Project description:Blockade of the CB1 receptor is one of the promising strategies for the treatment of obesity. Although antagonists suppress food intake and reduce body weight, the role of central versus peripheral CB1 activation on weight loss and related metabolic parameters remains to be elucidated. We therefore specifically assessed and compared the respective potential relevance of central nervous system (CNS) versus peripheral CB1 receptors in the regulation of energy homeostasis and lipid and glucose metabolism in diet-induced obese (DIO) rats.Both lean and DIO rats were used for our experiments. The expression of key enzymes involved in lipid metabolism was measured by real-time PCR, and euglycemic-hyperinsulinemic clamps were used for insulin sensitivity and glucose metabolism studies.Specific CNS-CB1 blockade decreased body weight and food intake but, independent of those effects, had no beneficial influence on peripheral lipid and glucose metabolism. Peripheral treatment with CB1 antagonist (Rimonabant) also reduced food intake and body weight but, in addition, independently triggered lipid mobilization pathways in white adipose tissue and cellular glucose uptake. Insulin sensitivity and skeletal muscle glucose uptake were enhanced, while hepatic glucose production was decreased during peripheral infusion of the CB1 antagonist. However, these effects depended on the antagonist-elicited reduction of food intake.Several relevant metabolic processes appear to independently benefit from peripheral blockade of CB1, while CNS-CB1 blockade alone predominantly affects food intake and body weight.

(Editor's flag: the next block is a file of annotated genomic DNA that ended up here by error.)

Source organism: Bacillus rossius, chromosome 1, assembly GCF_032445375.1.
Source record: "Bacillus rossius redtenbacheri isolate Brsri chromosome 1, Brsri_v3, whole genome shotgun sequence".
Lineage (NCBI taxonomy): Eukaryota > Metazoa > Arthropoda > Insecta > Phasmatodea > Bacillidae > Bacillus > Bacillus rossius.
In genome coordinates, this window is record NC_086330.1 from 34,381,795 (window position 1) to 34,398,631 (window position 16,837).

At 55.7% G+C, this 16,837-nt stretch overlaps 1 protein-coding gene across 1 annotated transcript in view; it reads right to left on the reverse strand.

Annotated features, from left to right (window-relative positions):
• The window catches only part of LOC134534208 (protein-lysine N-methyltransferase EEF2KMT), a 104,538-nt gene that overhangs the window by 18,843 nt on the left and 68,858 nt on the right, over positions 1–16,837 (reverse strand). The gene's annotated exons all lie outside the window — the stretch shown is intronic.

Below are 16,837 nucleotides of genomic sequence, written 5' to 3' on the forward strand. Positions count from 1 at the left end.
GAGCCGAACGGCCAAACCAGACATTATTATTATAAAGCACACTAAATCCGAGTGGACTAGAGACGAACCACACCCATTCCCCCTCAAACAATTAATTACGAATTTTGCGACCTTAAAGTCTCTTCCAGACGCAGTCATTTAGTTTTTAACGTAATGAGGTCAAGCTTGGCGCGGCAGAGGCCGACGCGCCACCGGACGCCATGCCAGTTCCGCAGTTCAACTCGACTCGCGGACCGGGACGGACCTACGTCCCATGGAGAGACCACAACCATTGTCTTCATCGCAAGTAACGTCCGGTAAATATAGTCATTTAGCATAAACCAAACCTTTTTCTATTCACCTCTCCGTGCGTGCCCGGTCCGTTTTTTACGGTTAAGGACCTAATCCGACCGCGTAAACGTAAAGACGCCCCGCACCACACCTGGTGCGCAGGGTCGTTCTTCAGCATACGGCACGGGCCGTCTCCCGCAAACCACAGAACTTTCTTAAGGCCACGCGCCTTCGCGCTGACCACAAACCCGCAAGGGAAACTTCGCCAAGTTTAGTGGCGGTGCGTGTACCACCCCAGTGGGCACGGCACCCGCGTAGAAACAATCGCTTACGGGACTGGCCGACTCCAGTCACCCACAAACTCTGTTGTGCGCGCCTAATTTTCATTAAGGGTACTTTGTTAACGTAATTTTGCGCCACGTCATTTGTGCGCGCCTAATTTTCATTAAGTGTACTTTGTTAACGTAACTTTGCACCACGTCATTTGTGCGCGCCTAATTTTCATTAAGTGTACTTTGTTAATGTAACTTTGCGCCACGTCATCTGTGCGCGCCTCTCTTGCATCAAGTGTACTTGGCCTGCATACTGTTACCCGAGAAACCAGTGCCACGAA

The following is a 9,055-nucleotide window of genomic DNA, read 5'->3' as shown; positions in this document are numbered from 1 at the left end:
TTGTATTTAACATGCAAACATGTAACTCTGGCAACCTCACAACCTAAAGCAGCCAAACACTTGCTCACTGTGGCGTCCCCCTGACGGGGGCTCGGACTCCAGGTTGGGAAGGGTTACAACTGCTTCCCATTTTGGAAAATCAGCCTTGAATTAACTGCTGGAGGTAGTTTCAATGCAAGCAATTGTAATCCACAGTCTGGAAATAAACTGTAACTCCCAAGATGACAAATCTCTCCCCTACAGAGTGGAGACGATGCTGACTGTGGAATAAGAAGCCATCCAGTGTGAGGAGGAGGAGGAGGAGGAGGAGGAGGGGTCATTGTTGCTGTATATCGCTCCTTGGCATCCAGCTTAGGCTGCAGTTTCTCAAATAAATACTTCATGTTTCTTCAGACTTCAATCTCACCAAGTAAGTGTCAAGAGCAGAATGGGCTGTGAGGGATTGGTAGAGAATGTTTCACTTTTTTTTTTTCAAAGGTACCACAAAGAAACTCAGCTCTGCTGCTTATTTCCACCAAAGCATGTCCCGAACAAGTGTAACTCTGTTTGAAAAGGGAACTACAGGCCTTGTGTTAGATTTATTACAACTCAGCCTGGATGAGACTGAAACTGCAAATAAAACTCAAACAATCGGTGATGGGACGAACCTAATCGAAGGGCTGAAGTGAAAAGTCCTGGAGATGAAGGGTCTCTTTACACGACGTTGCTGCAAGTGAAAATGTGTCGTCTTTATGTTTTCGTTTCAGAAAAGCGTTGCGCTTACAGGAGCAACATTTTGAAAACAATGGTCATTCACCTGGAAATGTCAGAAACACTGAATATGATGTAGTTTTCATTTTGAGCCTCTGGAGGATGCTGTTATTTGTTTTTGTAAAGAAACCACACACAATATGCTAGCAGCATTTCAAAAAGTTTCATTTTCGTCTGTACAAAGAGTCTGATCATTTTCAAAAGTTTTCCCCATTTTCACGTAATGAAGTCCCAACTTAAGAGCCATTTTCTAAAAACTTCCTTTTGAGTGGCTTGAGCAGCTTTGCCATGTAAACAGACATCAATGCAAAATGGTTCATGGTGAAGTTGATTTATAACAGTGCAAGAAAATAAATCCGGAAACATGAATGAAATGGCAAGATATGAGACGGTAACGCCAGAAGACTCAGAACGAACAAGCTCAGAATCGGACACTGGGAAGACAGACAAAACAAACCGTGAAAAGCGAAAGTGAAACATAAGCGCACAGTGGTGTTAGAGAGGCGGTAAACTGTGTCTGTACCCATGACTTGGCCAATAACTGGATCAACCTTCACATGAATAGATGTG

Project description:AIMS:Endocannabinoids are lipid mediators involved in the regulation of glucose homeostasis. They interact with the canonical cannabinoid receptors CB1 and CB2, and it is now apparent that some cannabinoid receptor ligands are also agonists at GPR55. Thus, CB1 antagonists such as SR141716A, also known as rimonabant, and AM251 act as GPR55 agonists in some cell types. The complex pharmacological properties of cannabinoids make it difficult to fully identify the relative importance of CB1 and GPR55 in the functional effects of SR141716A, and AM251. Here, we determine whether SR141716A and AM251 regulation of mouse and human islet function is through their action as GPR55 agonists. METHODS:Islets isolated from Gpr55+/+ and Gpr55-/- mice and human donors were incubated in the absence or presence of 10 µM SR141716A or AM251, concentrations that are known to activate GPR55. Insulin secretion, cAMP, IP1, apoptosis and ?-cell proliferation were quantified by standard techniques. RESULTS:Our results provide the first evidence that SR141716A and AM251 are not GPR55 agonists in islets, as their effects are maintained in islets isolated from Gpr55-/- mice. Their signalling through Gq-coupled cascades to induce insulin secretion and human ?-cell proliferation, and protect against apoptosis in vitro, indicate that they have direct beneficial effects on islet function. CONCLUSION:These observations may be useful in directing development of peripherally restricted novel therapeutics that are structurally related to SR141716A and AM251, and which potentiate glucose-induced insulin secretion and stimulate ?-cell proliferation.